Oman: Into the Heart of Arabia

  • Setting up lanterns at the beach camp near Mirbat.

    Setting up lanterns at the beach camp near Mirbat.

  • Baobab trees in the Dhofar mountains.

    Baobab trees in the Dhofar mountains.

  • Hud Hud’s tents come with embroidered bed linen.

    Hud Hud’s tents come with embroidered bed linen.

  • A camel skull.

    A camel skull.

  • Sean Nelson plotting the next day’s journey.

    Sean Nelson plotting the next day’s journey.

  • Skiffs on the beach at Mirbat.

    Skiffs on the beach at Mirbat.

  • A seaside mosque seen from the ruins of an old fortress in Mirbat, some 70 kilometers east of Salalah.

    A seaside mosque seen from the ruins of an old fortress in Mirbat, some 70 kilometers east of Salalah.

  • Beach access in Salalah.

    Beach access in Salalah.

  • Sweet pomegranate is served fresh at camp breakfasts.

    Sweet pomegranate is served fresh at camp breakfasts.

  • A cup of cold fresh water is among the simplest, but most valuable, luxuries in the desert.

    A cup of cold fresh water is among the simplest, but most valuable, luxuries in the desert.

  • Hud Hud camp staff prepping a spot for seaside sundowners.

    Hud Hud camp staff prepping a spot for seaside sundowners.

  • A fisherman competes with a congress of gulls for the sardine harvest.

    A fisherman competes with a congress of gulls for the sardine harvest.

  • Rock pools up the coast from Mirbat.

    Rock pools up the coast from Mirbat.

  • Candle lanterns shed soft light on Hud Hud Travels’ desert camps.

    Candle lanterns shed soft light on Hud Hud Travels’ desert camps.

  • An encounter with a local at the fish market in Salalah, Oman’s second-largest city and the birthplace of Sultan Qaboos bin Said.

    An encounter with a local at the fish market in Salalah, Oman’s second-largest city and the birthplace of Sultan Qaboos bin Said.

  • Caves at a wadi picnic stop in the Dhofar Mountains.

    Caves at a wadi picnic stop in the Dhofar Mountains.

  • A camp staffer.

    A camp staffer.

  • A Dhofari boy.

    A Dhofari boy.

  • The scenic route.

    The scenic route.

  • One of Hud Hud Travels’ younger guests having fun in the sun amid a dune field deep inside the Empty Quarter.

    One of Hud Hud Travels’ younger guests having fun in the sun amid a dune field deep inside the Empty Quarter.

  • A majlis (meeting tent) at Hud Hud travels’ Empty Quarter camp.

    A majlis (meeting tent) at Hud Hud travels’ Empty Quarter camp.

  • Wind-sculpted sand dunes amid the trackless expanse of southern Oman’s Rub’ al Khali, or Empty Quarter.

    Wind-sculpted sand dunes amid the trackless expanse of southern Oman’s Rub’ al Khali, or Empty Quarter.

  • Camels remain a common sight in fast-modernizing Oman.

    Camels remain a common sight in fast-modernizing Oman.

  • A lone thorn tree provides a rare sign of life in the desert.

    A lone thorn tree provides a rare sign of life in the desert.

  • A Salalah merchant.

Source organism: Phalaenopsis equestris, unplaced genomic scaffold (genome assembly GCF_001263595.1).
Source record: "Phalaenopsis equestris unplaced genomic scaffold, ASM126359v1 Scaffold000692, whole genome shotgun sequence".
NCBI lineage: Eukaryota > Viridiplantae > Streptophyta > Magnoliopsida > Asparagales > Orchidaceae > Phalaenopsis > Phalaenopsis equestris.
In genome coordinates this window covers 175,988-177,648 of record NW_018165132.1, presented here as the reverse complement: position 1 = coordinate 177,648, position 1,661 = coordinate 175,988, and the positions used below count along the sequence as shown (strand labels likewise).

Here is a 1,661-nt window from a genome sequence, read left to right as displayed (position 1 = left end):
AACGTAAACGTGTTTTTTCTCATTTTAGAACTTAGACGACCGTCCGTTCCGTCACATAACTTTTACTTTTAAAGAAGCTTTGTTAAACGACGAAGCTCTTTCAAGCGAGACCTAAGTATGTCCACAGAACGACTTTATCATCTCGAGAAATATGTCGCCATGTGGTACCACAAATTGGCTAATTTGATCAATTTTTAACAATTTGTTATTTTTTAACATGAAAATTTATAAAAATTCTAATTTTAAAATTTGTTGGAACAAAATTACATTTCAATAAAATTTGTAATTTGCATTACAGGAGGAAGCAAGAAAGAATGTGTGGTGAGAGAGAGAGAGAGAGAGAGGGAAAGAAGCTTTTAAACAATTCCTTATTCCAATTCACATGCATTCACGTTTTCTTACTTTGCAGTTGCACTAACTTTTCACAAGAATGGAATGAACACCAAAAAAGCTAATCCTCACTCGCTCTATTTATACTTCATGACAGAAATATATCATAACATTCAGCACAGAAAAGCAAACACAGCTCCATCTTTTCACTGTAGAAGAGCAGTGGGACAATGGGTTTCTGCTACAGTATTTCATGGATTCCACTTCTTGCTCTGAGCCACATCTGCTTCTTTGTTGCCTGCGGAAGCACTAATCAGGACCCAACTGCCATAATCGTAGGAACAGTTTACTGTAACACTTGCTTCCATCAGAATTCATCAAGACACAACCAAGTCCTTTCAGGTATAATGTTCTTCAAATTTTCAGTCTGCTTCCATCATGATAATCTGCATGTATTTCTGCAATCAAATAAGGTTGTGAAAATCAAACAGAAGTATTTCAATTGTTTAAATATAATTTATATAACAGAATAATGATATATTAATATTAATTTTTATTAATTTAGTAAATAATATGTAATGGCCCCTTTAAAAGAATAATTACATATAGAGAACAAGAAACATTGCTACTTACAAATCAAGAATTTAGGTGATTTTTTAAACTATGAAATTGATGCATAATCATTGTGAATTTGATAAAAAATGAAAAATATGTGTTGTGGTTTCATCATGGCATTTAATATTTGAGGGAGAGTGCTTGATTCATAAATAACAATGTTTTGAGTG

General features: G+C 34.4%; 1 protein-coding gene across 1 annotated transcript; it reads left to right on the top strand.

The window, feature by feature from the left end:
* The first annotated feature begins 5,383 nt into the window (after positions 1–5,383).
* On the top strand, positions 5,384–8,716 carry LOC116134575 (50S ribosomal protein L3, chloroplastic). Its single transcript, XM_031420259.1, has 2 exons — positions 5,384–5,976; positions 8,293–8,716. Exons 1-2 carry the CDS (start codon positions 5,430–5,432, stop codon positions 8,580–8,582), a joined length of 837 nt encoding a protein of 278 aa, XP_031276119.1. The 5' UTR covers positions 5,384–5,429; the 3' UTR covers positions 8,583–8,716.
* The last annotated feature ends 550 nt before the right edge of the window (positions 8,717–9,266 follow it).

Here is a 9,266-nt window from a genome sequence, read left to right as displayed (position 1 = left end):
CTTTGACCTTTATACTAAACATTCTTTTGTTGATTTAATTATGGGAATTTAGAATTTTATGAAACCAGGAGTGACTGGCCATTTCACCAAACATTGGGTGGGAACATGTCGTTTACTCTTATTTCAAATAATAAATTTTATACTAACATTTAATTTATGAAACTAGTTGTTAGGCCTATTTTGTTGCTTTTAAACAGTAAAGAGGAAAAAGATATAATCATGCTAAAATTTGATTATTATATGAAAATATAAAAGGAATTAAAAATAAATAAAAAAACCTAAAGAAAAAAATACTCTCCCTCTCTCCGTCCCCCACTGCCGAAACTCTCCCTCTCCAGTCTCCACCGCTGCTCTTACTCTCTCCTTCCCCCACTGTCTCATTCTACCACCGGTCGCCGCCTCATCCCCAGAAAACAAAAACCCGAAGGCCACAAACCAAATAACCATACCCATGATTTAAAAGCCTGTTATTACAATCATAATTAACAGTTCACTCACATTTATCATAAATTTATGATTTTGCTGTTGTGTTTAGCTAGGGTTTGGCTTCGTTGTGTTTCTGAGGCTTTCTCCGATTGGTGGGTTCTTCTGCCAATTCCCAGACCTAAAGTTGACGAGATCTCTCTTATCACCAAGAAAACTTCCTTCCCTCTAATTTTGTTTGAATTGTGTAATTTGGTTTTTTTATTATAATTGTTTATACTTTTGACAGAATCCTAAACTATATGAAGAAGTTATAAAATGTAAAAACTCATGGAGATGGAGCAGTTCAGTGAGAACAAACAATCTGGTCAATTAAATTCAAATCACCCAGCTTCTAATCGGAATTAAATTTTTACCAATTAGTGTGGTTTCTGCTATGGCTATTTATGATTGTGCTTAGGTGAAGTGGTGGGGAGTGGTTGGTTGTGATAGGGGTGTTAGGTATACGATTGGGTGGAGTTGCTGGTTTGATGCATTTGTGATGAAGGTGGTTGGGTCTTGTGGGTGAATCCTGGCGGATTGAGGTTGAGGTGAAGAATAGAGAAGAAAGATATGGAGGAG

A Salalah merchant.

  • A fisherman’s haul.

    A fisherman’s haul.

  • Low tide on the Arabian sea coast near Mirbat.

    Low tide on the Arabian sea coast near Mirbat.

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“I knew Oman from when I was a soldier here in the 1990s,” the former British Royal Marine explains. “There’s a huge variety of terrains within a relatively small geography—islands, beaches, mountains, desert—and I was amazed no one else was doing mobile camps. Oman is extremely safe, and with the correct licenses, we’re pretty much free to set up where we like.”

Nelson has refined the concept over the last five years, and his trips are now defined by their flexibility, with made-to-measure itineraries that take in a few well-scouted locations running from Muscat all the way down Oman’s 1,700-kilometer-long coastline. In the north, these include camps amid the dune fields of the Wahiba Sands or set high in the secluded Hajar Mountains as well as a beach site near Ras al Hadd, home to some of Oman’s best surf breaks. In the south, there’s the Empty Quarter and the coastal bivouac where we are now, which, in the right season, is supposed to be an excellent spot for whale watching (no less than 17 ceta- cean species frequent these waters, including a family of humpbacks).

This stretch of shoreline is also considered among the world’s most important hatching ground for endangered green turtles, which makes sense, as we don’t see another soul. And although there are no waterparks or other obvious touristic diversions, we have plenty to keep us occupied, like an afternoon’s fishing in a little blue-and-white skiff hired out of Mirbat. One day, we stop by the ruined harbor of Khor Ruri that once shipped frankincense to the Queen of Sheba, and picnic in a wadi dotted with emerald-green pools. On another, we wonder at a fossilized waterfall in a vast curtain of travertine rock and feast on huge lobsters drawn straight from the sea. We tour Mirbat itself, a small settlement with crumbling mud-brick buildings known only obscurely as the sight of a 1972 battle between nine British SAS soldiers and some 300 communist guerillas. And we learn from one of our guides, Mussalam, about the Ibadi Islam practiced by the Dhofari people in these parts. He also talks me through the cut of the perfect woman: her nose should be straight like a knife, her eyes should be dark, and her hair preferably curly. As to her legs, it is very important to see them before any commitment is made. Only then should one agree to marry her.

When I ask Mussalam how his culture is changing in the face of the sultanate’s modern, oil-fueled economy, he pauses for a contemplative moment before saying, “I was born in a cave. My grandson will be born in a hospital.”

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